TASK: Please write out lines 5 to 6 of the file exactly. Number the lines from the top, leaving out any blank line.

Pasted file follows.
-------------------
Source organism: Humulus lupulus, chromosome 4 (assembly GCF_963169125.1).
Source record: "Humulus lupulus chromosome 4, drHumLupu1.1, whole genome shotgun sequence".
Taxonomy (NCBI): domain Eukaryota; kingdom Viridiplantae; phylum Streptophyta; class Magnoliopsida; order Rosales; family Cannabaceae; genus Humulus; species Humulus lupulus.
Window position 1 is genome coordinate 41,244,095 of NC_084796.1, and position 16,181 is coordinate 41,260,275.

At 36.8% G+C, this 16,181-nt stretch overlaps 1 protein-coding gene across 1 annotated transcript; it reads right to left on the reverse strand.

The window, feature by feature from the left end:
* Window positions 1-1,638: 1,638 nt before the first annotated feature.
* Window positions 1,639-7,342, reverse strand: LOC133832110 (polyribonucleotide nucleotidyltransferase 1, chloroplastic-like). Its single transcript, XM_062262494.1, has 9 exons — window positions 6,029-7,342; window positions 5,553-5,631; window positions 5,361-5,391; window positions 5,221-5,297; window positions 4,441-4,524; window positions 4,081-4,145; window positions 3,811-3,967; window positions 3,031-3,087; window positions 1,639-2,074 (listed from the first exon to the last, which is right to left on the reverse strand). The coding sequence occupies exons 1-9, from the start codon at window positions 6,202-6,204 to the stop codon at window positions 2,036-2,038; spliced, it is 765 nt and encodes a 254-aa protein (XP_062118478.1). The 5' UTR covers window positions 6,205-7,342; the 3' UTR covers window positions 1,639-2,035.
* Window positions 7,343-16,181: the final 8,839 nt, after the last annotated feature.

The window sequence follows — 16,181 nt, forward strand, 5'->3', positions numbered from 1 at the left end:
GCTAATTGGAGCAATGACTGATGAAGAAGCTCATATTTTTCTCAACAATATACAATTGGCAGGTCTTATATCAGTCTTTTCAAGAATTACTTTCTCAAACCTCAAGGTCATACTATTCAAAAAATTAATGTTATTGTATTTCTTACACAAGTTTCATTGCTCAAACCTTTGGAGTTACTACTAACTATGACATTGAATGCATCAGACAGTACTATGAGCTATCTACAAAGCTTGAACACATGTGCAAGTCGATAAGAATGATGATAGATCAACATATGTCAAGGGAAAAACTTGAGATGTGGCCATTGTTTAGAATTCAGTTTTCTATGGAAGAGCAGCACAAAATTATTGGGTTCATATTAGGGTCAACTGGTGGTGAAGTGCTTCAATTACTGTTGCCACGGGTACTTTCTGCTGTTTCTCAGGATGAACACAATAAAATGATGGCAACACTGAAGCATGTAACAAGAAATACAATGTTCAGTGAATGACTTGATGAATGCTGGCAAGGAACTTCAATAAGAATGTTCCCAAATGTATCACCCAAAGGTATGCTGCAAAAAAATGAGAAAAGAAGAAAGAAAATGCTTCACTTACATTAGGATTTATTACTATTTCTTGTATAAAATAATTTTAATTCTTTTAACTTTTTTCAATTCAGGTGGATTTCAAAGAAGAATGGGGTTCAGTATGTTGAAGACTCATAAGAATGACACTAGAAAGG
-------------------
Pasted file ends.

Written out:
At 36.8% G+C, this 16,181-nt stretch overlaps 1 protein-coding gene across 1 annotated transcript; it reads right to left on the reverse strand.

The window, feature by feature from the left end: